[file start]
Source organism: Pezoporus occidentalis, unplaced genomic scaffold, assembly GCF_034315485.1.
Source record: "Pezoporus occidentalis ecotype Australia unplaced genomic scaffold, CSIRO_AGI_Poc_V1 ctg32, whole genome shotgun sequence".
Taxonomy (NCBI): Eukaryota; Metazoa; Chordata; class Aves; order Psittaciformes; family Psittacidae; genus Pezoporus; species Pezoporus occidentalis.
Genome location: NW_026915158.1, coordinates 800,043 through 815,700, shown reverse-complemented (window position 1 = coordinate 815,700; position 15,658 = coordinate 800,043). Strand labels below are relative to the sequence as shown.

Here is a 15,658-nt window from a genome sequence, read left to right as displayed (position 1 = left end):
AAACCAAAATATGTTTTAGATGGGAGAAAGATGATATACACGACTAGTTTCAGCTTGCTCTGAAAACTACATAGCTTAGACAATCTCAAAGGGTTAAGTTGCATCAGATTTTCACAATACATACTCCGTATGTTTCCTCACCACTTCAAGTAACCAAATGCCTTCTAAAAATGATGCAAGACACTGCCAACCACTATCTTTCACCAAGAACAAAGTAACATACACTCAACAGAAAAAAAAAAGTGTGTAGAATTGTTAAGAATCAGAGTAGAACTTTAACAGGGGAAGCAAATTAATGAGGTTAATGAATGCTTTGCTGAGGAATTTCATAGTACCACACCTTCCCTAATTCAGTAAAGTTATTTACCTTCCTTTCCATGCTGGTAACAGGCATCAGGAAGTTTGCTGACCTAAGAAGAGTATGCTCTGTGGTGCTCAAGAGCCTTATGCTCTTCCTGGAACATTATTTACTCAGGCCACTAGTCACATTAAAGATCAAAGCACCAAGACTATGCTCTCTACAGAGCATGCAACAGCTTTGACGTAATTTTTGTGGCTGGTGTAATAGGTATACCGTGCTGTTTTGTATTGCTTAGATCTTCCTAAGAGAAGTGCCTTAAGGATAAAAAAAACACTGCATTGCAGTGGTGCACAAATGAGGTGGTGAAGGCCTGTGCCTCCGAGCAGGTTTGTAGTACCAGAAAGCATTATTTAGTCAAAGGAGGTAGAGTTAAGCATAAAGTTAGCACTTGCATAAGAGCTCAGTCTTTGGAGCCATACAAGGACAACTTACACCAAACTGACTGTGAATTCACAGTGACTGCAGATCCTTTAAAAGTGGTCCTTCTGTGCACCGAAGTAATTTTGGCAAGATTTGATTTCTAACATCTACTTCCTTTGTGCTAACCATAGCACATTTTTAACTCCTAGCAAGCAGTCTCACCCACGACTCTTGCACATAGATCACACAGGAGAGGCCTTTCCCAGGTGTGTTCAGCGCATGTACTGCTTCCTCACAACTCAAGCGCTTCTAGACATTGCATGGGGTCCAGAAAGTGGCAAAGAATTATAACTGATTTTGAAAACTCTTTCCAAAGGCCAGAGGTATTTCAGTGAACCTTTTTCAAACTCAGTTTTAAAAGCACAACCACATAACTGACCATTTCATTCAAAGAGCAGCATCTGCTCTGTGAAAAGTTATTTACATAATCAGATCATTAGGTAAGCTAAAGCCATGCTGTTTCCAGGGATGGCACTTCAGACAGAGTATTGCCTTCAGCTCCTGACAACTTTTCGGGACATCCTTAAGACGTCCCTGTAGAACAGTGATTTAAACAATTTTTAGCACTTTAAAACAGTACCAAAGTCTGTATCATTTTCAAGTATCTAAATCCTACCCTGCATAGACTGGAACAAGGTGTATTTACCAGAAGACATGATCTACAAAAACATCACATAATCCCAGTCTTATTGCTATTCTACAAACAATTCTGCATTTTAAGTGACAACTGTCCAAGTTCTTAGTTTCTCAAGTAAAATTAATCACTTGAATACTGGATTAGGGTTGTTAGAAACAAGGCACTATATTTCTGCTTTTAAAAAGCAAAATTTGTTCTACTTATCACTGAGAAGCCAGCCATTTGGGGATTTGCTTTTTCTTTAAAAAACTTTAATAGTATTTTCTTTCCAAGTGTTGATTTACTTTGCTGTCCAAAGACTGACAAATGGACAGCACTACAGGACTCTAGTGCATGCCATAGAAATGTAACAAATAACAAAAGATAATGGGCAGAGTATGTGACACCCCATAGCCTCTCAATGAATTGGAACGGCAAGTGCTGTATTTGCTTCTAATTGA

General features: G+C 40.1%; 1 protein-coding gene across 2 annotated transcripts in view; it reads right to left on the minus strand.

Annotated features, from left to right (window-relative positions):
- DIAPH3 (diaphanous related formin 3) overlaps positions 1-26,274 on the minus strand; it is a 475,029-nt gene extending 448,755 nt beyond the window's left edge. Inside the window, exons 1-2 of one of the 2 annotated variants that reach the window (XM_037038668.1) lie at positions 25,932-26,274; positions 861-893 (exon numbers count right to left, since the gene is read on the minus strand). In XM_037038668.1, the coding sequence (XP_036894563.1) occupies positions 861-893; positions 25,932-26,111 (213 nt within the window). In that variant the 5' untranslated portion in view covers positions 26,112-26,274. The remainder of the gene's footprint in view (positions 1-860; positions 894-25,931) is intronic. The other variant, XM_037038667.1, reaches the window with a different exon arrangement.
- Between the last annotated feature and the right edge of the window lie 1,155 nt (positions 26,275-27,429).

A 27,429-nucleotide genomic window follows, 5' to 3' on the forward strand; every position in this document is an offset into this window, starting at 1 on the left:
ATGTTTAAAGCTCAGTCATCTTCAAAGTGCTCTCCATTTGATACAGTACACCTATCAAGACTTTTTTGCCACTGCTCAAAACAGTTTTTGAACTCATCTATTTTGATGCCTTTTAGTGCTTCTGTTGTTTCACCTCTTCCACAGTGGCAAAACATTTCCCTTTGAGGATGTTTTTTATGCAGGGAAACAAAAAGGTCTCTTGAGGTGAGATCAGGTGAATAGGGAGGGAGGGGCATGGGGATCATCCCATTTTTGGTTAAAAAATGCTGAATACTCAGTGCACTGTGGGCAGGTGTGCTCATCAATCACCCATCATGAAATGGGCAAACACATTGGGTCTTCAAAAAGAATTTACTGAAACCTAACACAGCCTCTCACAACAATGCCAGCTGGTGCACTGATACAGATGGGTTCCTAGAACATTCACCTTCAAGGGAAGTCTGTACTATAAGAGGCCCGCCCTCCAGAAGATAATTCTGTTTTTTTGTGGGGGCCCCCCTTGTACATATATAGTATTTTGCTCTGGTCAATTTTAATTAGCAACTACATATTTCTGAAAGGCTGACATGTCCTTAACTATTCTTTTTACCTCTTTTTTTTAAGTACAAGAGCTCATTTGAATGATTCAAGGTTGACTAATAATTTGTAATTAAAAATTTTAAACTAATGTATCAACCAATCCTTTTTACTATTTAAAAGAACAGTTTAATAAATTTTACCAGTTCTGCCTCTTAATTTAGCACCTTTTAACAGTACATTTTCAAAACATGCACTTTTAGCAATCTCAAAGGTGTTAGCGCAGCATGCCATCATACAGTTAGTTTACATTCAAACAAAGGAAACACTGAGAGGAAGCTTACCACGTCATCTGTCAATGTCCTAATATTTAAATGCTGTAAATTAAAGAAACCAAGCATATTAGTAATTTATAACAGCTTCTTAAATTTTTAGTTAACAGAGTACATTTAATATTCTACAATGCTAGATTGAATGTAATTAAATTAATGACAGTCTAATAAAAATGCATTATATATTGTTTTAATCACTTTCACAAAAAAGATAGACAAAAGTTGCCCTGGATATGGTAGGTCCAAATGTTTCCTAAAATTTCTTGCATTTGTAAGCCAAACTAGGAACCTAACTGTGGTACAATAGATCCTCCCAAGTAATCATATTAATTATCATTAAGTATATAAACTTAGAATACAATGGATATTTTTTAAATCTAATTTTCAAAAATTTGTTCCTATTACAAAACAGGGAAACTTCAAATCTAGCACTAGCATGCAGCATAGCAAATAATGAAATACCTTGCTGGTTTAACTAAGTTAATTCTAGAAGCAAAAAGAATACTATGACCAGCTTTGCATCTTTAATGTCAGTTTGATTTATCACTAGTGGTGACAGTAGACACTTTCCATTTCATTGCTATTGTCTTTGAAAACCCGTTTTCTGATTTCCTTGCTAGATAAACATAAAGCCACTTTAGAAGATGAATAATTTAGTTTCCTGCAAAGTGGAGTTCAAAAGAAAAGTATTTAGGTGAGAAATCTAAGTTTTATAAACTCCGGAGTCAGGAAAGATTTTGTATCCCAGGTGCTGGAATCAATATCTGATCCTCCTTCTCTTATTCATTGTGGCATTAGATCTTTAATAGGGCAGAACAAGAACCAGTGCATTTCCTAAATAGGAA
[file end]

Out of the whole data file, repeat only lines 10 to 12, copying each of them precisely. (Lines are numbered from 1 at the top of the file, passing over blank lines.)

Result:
- Between the last annotated feature and the right edge of the window lie 1,155 nt (positions 26,275-27,429).

A 27,429-nucleotide genomic window follows, 5' to 3' on the forward strand; every position in this document is an offset into this window, starting at 1 on the left:
ATGTTTAAAGCTCAGTCATCTTCAAAGTGCTCTCCATTTGATACAGTACACCTATCAAGACTTTTTTGCCACTGCTCAAAACAGTTTTTGAACTCATCTATTTTGATGCCTTTTAGTGCTTCTGTTGTTTCACCTCTTCCACAGTGGCAAAACATTTCCCTTTGAGGATGTTTTTTATGCAGGGAAACAAAAAGGTCTCTTGAGGTGAGATCAGGTGAATAGGGAGGGAGGGGCATGGGGATCATCCCATTTTTGGTTAAAAAATGCTGAATACTCAGTGCACTGTGGGCAGGTGTGCTCATCAATCACCCATCATGAAATGGGCAAACACATTGGGTCTTCAAAAAGAATTTACTGAAACCTAACACAGCCTCTCACAACAATGCCAGCTGGTGCACTGATACAGATGGGTTCCTAGAACATTCACCTTCAAGGGAAGTCTGTACTATAAGAGGCCCGCCCTCCAGAAGATAATTCTGTTTTTTTGTGGGGGCCCCCCTTGTACATATATAGTATTTTGCTCTGGTCAATTTTAATTAGCAACTACATATTTCTGAAAGGCTGACATGTCCTTAACTATTCTTTTTACCTCTTTTTTTTAAGTACAAGAGCTCATTTGAATGATTCAAGGTTGACTAATAATTTGTAATTAAAAATTTTAAACTAATGTATCAACCAATCCTTTTTACTATTTAAAAGAACAGTTTAATAAATTTTACCAGTTCTGCCTCTTAATTTAGCACCTTTTAACAGTACATTTTCAAAACATGCACTTTTAGCAATCTCAAAGGTGTTAGCGCAGCATGCCATCATACAGTTAGTTTACATTCAAACAAAGGAAACACTGAGAGGAAGCTTACCACGTCATCTGTCAATGTCCTAATATTTAAATGCTGTAAATTAAAGAAACCAAGCATATTAGTAATTTATAACAGCTTCTTAAATTTTTAGTTAACAGAGTACATTTAATATTCTACAATGCTAGATTGAATGTAATTAAATTAATGACAGTCTAATAAAAATGCATTATATATTGTTTTAATCACTTTCACAAAAAAGATAGACAAAAGTTGCCCTGGATATGGTAGGTCCAAATGTTTCCTAAAATTTCTTGCATTTGTAAGCCAAACTAGGAACCTAACTGTGGTACAATAGATCCTCCCAAGTAATCATATTAATTATCATTAAGTATATAAACTTAGAATACAATGGATATTTTTTAAATCTAATTTTCAAAAATTTGTTCCTATTACAAAACAGGGAAACTTCAAATCTAGCACTAGCATGCAGCATAGCAAATAATGAAATACCTTGCTGGTTTAACTAAGTTAATTCTAGAAGCAAAAAGAATACTATGACCAGCTTTGCATCTTTAATGTCAGTTTGATTTATCACTAGTGGTGACAGTAGACACTTTCCATTTCATTGCTATTGTCTTTGAAAACCCGTTTTCTGATTTCCTTGCTAGATAAACATAAAGCCACTTTAGAAGATGAATAATTTAGTTTCCTGCAAAGTGGAGTTCAAAAGAAAAGTATTTAGGTGAGAAATCTAAGTTTTATAAACTCCGGAGTCAGGAAAGATTTTGTATCCCAGGTGCTGGAATCAATATCTGATCCTCCTTCTCTTATTCATTGTGGCATTAGATCTTTAATAGGGCAGAACAAGAACCAGTGCATTTCCTAAATAGGAA